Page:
by Bennett Schmanski
Intern – American Deposit Management
UW-Madison – Class of ‘21
The Federal Reserve Board voted in favor of dropping the federal funds target rate by 25 basis points, to a range of 2 – 2.25%. According to CME Group’s FedWatch tool, this was a widely expected move. Leading into Wednesday’s Fed Policy meeting, the tool indicated an 80% probability of a quarter-point cut.
Powell’s Comments Generate Uncertainty
Jerome Powell acknowledged the current strength of the U.S. economy. However, he cited growing trade uncertainties, slowdowns abroad, and muted inflationary pressures as the main drivers of this “insurance” cut to interest rates.
Powell left the door open for future rate cuts, but also called this move a “midcycle adjustment” to temper expectations for more cuts. This confusing rhetoric left many on Wall Street wondering what to expect from the Fed in upcoming meetings.
How will this rate cut impact the economy?
Many economists are doubting the power of a single quarter-point cut, so there are some that predict at least one more quarter-point cut by the end of the year. They believe this will be needed to help spur business investment that has been stifled since the trade war reignited.
The current global economy is experiencing significant crosswinds, so it is difficult to predict the impacts of this quarter point cut with any certainty. In general, lower rates are inflationary. They tend to help stocks and spur lending, but numerous other variables can quickly overcome these impacts. Signs of a slowing global economy and rapidly escalating trade wars seem to contradict the strong indicators coming from the US economy.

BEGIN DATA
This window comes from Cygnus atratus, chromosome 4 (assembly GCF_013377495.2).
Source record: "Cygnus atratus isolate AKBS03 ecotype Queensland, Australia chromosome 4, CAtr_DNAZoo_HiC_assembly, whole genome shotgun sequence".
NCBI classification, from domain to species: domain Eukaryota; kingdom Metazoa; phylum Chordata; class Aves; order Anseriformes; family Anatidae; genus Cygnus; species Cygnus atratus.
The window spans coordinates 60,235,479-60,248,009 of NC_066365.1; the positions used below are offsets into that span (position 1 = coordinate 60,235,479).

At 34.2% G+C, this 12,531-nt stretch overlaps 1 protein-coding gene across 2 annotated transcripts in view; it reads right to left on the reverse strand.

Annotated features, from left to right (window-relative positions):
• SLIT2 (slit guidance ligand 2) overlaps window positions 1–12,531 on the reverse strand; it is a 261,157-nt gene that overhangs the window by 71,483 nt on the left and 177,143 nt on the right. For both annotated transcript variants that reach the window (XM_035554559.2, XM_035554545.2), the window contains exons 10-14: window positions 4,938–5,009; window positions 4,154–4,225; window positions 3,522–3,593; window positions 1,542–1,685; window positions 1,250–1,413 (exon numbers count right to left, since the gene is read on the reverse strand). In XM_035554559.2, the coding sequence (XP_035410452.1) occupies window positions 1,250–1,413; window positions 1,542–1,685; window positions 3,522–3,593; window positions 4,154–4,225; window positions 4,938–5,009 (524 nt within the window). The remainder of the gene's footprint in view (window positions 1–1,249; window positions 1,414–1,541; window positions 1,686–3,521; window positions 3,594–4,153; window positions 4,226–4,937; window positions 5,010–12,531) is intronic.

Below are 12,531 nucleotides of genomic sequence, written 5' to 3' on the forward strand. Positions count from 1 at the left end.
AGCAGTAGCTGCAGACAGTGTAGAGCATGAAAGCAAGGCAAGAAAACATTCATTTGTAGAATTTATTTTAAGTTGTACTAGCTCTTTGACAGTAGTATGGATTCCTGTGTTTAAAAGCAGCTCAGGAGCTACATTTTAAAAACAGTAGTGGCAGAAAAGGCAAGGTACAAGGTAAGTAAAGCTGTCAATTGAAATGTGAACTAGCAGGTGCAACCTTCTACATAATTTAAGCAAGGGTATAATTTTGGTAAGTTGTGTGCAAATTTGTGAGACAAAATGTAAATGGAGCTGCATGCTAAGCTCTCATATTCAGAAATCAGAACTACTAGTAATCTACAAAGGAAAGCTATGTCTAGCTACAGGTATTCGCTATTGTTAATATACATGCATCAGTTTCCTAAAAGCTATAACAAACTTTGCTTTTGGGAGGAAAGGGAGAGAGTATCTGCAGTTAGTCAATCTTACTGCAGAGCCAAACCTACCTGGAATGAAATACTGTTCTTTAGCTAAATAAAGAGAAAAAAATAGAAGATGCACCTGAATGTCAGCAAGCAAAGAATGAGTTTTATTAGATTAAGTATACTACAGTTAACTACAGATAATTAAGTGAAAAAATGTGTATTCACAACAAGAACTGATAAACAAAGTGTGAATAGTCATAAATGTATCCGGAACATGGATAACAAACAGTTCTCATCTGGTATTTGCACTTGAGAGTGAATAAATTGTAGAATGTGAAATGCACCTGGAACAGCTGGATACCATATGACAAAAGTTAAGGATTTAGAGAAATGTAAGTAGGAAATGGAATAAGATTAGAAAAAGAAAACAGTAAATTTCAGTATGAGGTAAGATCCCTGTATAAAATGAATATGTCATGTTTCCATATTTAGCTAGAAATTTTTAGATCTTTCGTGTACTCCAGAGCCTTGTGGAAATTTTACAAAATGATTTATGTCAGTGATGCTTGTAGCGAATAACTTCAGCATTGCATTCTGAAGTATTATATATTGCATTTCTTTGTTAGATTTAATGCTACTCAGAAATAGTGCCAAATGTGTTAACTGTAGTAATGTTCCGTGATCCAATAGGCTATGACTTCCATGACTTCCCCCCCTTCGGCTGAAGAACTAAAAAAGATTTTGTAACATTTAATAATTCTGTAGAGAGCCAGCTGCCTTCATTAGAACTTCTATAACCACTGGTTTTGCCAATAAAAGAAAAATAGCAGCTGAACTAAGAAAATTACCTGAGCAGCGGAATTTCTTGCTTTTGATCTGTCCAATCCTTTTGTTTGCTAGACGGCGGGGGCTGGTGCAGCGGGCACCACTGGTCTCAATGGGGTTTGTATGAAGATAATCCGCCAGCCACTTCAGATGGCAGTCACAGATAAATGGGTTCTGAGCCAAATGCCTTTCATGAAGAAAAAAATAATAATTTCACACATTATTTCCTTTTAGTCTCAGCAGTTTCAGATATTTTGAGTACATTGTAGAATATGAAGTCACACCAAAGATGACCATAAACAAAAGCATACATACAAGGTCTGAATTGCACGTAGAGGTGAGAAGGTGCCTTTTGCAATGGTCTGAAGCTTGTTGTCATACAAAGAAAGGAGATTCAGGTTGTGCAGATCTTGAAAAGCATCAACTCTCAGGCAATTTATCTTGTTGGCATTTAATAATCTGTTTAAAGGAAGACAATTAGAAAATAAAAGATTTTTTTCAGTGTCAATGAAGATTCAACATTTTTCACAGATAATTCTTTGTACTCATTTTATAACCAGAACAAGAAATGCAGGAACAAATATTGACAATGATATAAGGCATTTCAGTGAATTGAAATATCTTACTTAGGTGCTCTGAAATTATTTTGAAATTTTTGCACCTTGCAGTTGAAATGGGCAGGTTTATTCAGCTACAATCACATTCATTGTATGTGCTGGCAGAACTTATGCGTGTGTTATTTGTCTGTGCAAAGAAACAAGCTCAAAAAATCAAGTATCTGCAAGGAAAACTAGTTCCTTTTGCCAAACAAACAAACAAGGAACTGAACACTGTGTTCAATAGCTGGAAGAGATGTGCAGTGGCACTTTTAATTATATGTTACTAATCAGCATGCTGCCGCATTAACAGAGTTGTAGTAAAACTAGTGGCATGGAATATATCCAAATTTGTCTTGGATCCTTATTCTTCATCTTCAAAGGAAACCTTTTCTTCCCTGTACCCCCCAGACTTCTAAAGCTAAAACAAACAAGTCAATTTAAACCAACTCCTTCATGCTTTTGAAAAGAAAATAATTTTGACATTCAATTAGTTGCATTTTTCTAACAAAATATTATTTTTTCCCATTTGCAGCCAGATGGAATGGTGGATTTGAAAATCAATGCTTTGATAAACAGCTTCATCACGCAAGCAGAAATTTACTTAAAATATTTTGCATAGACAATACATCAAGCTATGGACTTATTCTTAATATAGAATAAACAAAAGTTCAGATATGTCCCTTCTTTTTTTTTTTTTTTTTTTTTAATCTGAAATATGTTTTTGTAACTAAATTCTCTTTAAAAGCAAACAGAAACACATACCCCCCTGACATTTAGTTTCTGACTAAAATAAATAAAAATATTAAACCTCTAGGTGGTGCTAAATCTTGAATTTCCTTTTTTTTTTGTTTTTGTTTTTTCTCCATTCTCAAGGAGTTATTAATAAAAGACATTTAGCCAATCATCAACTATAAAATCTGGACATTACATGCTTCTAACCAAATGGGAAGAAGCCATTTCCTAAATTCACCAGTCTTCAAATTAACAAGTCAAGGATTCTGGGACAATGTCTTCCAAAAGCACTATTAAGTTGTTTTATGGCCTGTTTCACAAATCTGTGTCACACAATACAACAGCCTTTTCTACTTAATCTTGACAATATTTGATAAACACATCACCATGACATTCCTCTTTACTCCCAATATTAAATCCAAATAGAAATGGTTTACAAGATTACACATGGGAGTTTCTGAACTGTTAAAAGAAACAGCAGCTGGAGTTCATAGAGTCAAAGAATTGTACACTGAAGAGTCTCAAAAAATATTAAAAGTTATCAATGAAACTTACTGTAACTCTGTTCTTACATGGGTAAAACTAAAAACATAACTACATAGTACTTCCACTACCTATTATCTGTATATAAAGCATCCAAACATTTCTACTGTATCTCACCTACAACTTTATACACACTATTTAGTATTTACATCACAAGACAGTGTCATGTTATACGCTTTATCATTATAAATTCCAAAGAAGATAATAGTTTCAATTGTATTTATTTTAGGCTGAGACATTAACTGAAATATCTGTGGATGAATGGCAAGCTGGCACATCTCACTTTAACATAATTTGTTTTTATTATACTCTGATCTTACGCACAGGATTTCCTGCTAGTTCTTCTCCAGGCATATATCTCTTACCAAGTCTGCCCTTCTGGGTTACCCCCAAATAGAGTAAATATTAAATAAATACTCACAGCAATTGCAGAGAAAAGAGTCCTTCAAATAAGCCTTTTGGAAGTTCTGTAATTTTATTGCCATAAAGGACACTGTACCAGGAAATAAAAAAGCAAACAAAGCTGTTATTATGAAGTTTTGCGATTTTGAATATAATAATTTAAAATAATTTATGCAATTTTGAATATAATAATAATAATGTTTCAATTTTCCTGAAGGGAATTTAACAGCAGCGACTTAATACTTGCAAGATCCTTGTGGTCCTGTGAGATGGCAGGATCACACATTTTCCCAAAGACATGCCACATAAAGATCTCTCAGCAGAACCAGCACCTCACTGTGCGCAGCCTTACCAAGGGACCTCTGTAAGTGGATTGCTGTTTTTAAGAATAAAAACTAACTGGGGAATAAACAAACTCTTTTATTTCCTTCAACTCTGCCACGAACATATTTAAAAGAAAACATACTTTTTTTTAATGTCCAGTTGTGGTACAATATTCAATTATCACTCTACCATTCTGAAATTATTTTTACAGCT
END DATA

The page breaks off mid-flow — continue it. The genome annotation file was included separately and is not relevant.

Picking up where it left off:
What does the rate cut mean for business?
This rate cut means that interest rates across the board should fall, if they have not dropped already in anticipation of the cut. Many banks have already been pricing in the high probability of a rate cut, as we saw them slowly dropping their rates throughout the month of July. Other banks have their rates directly tied to the fed funds rate and dropped them along with the policy rate announcement on Wednesday.
For business, rates on your variable rate investments, such as deposit accounts, CD’s and bonds will likely fall. On the other hand, variable rate financing charges for things like lines of credit and credit cards should see a corresponding drop. The impact of this quarter point shouldn’t be large enough to change how most organizations do business, but it’s always smart to keep an eye our for opportunities to optimize your debts and investments.
Say Hello to Smarter Cash®
As an American Deposit Management Co. customer, you may see rates on your liquid accounts fall as local banks adjust their rates to account for the rate cut. However, we have leveraged fintech to gain an important advantage. We can access our FDIC / NCUA insured network of financial institutions to get nationally competitive rates on your deposits – even in a declining interest rate environment.